I Am More than A Mom: Stories of Parental Leave During the Transition to Motherhood in Canada

I Am More than A Mom: Stories of Parental Leave During the Transition to Motherhood in Canada

I Am More than A Mom: Stories of Parental Leave During the Transition to Motherhood in Canada

I Am More than A Mom: Stories of Parental Leave During the Transition to Motherhood in Canadas

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Référence bibliographique [20420]

Paterson, Stephanie, Hebblethwaite, Shannon, Trussell, Dawn, Evans, Meredith et Xing, Trisha. 2018. «I Am More than A Mom: Stories of Parental Leave During the Transition to Motherhood in Canada ». Social Policy & Administration, vol. 53, no 3, p. 401-415.

Fiche synthèse

1. Objectifs


Intentions :
In this article, authors «give voice to maternal subjects, who share their stories of the transition to motherhood and the role of maternity/parental and paternity leave in shaping these experiences.» (p. 402)

2. Méthode


Échantillon/Matériau :
The sample is constitute of «five women from Toronto and four women from Montreal. […] Twenty‐seven interviews were conducted over a period of approximately 3 months (each participant engaged in three in‐person interviews).» (p. 406)

Instruments :
Guide d’entretien semi-directif

Type de traitement des données :
Analyse de contenu

3. Résumé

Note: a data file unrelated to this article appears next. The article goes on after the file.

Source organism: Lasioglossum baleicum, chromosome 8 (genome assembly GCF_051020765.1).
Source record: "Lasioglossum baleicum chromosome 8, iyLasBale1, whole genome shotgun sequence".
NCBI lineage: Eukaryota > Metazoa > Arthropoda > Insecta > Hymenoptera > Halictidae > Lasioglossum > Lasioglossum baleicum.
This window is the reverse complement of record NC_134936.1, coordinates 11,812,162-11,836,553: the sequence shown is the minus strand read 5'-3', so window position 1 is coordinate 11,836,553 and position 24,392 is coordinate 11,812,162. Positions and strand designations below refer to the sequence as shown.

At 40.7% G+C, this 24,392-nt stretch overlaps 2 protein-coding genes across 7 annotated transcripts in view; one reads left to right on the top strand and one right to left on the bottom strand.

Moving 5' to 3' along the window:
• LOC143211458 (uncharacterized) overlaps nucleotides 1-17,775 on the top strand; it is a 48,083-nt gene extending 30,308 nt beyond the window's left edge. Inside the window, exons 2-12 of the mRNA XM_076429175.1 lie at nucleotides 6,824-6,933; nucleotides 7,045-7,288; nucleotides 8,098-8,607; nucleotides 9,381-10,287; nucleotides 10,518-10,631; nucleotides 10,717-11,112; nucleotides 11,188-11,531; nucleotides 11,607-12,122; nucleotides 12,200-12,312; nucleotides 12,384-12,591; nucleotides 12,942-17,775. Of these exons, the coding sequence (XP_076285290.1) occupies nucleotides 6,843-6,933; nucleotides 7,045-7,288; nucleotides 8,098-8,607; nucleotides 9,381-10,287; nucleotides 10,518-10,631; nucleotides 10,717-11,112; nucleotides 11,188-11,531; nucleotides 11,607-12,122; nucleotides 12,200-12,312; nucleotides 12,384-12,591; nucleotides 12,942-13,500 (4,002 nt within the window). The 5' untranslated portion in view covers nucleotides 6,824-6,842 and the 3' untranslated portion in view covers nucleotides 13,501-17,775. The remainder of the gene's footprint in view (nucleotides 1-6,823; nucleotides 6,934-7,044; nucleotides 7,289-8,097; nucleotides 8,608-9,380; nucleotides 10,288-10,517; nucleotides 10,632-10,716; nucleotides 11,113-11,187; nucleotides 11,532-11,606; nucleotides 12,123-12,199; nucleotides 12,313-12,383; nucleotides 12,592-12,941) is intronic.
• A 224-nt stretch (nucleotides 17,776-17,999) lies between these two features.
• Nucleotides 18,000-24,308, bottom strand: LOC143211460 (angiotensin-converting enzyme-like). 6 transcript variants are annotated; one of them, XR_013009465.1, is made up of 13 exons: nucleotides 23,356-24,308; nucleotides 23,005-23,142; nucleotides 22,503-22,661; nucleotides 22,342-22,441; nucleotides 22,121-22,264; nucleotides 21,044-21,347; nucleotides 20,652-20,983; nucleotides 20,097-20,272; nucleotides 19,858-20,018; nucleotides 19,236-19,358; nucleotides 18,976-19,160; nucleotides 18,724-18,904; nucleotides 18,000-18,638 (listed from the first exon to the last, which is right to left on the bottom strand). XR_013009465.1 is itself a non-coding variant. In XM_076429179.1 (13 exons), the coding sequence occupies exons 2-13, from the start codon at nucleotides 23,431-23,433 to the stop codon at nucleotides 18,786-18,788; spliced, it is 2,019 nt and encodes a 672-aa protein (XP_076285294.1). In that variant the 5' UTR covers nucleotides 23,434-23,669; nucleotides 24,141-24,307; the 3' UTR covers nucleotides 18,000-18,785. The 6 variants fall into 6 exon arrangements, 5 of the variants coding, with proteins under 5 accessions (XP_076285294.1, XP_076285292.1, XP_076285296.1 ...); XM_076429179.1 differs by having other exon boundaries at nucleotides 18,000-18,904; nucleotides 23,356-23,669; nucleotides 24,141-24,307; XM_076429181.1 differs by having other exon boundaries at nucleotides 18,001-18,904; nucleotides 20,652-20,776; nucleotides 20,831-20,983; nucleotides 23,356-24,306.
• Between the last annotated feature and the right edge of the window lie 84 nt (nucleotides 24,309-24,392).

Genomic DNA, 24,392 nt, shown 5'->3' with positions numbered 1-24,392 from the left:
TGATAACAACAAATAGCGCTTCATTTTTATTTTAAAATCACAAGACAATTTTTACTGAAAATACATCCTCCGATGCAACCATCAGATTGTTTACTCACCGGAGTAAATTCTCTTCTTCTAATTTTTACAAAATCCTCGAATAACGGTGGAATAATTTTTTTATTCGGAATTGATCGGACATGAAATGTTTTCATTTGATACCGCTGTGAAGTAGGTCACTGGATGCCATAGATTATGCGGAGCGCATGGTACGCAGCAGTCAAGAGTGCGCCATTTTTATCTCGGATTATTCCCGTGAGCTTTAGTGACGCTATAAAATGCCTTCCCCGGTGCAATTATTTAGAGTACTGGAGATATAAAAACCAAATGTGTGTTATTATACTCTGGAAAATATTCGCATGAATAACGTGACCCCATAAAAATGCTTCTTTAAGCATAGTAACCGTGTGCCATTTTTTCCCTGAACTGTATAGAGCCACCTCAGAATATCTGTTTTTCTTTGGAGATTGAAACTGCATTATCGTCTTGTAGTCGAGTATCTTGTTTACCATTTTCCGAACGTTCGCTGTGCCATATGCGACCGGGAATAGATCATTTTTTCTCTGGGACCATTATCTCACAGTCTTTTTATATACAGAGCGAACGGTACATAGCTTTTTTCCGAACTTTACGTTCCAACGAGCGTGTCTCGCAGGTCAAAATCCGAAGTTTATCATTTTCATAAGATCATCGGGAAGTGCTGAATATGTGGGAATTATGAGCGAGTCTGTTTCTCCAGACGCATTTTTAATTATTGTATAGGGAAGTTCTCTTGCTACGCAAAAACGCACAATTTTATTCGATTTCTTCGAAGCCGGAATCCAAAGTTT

Results show that parental «leave policy configures the maternal subject in complex and, sometimes, contradictory ways. In addressing work–family conflict, leave policy offers ways to navigate the transition to motherhood and flexibilizes the return to paid work. It privileges paid work by effectively cushioning (some) maternal subjects as they exit and return to the labor market and in tying benefit eligibility and amount to paid work. It thus creates a socioeconomic hierarchy in which only some parents are deserving of assistance with care work. [Moreover,], reliance on experts and street‐level bureaucrats in deciding when and under what conditions supplemental programs can be accessed remains a central factor for some parents in experiencing a smooth leave period. Interestingly, these findings traverse Ontario and Quebec, suggesting that despite a potentially more generous and flexible leave program, first time mothers in Quebec share similar struggles to their Ontario counterparts. This suggests that policies attending to caregiving and/or to work–family balance are falling short in both jurisdictions. In short, and as noted above, leave policy in both Canada and Quebec does not solve the gendered division of work and care in heterosexual relationships; it reinforces it. This is exacerbated by the incoherent policy framework that governs family policy, in which programs covering parental leave programs, childcare initiatives, and child benefits do not necessarily align […].» (p. 412-413)